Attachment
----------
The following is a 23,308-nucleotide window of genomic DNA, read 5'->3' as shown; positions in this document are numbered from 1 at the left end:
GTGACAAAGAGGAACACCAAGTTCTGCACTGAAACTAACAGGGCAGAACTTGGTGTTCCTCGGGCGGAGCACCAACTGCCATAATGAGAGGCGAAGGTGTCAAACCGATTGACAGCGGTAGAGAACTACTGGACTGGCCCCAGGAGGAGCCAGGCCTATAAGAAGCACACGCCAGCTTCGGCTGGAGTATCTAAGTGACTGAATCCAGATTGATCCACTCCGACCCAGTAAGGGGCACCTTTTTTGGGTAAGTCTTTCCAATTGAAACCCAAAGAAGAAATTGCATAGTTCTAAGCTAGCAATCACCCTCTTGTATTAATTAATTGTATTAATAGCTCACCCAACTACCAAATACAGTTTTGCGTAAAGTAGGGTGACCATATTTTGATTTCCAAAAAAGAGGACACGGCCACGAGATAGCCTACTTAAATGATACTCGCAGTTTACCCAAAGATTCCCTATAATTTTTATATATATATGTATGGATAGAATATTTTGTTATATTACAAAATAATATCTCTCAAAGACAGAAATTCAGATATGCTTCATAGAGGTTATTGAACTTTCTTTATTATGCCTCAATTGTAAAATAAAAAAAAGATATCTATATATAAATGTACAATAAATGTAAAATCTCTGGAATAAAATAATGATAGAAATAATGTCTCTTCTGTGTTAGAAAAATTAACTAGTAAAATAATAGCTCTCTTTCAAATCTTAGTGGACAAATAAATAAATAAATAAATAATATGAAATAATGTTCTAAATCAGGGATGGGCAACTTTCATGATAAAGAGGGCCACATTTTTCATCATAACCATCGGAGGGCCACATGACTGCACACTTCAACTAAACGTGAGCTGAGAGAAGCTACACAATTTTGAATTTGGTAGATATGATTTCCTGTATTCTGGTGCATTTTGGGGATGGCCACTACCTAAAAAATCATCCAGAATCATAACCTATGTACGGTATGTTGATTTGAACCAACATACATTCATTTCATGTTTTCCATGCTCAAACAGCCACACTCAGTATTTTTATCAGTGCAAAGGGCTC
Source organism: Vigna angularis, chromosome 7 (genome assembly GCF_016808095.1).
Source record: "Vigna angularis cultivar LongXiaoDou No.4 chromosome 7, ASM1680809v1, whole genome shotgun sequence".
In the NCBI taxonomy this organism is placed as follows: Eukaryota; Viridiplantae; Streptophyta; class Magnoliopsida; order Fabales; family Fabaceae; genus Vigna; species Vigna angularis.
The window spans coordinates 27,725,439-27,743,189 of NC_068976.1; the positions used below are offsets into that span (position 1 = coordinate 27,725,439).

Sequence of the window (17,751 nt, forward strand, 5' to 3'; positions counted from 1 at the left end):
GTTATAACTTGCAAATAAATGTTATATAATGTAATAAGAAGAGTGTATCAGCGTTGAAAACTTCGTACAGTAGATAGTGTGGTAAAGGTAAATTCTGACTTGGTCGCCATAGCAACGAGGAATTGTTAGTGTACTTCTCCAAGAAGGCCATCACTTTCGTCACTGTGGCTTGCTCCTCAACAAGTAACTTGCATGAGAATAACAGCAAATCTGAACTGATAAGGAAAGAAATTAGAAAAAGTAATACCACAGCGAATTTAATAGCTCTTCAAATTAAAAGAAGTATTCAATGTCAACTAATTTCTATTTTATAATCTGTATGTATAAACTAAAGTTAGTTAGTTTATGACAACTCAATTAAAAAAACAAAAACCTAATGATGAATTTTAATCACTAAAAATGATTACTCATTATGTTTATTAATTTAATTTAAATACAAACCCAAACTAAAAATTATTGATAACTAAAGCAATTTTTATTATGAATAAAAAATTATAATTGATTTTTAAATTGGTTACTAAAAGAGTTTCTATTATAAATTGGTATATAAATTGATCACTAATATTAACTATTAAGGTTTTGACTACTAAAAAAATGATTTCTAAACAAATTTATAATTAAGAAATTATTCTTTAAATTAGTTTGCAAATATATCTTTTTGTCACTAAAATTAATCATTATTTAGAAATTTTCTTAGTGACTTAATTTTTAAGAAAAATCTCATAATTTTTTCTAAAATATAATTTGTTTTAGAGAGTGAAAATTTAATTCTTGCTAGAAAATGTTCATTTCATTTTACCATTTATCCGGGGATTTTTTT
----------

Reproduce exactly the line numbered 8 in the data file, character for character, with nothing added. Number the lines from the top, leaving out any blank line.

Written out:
GTTATAACTTGCAAATAAATGTTATATAATGTAATAAGAAGAGTGTATCAGCGTTGAAAACTTCGTACAGTAGATAGTGTGGTAAAGGTAAATTCTGACTTGGTCGCCATAGCAACGAGGAATTGTTAGTGTACTTCTCCAAGAAGGCCATCACTTTCGTCACTGTGGCTTGCTCCTCAACAAGTAACTTGCATGAGAATAACAGCAAATCTGAACTGATAAGGAAAGAAATTAGAAAAAGTAATACCACAGCGAATTTAATAGCTCTTCAAATTAAAAGAAGTATTCAATGTCAACTAATTTCTATTTTATAATCTGTATGTATAAACTAAAGTTAGTTAGTTTATGACAACTCAATTAAAAAAACAAAAACCTAATGATGAATTTTAATCACTAAAAATGATTACTCATTATGTTTATTAATTTAATTTAAATACAAACCCAAACTAAAAATTATTGATAACTAAAGCAATTTTTATTATGAATAAAAAATTATAATTGATTTTTAAATTGGTTACTAAAAGAGTTTCTATTATAAATTGGTATATAAATTGATCACTAATATTAACTATTAAGGTTTTGACTACTAAAAAAATGATTTCTAAACAAATTTATAATTAAGAAATTATTCTTTAAATTAGTTTGCAAATATATCTTTTTGTCACTAAAATTAATCATTATTTAGAAATTTTCTTAGTGACTTAATTTTTAAGAAAAATCTCATAATTTTTTCTAAAATATAATTTGTTTTAGAGAGTGAAAATTTAATTCTTGCTAGAAAATGTTCATTTCATTTTACCATTTATCCGGGGATTTTTTT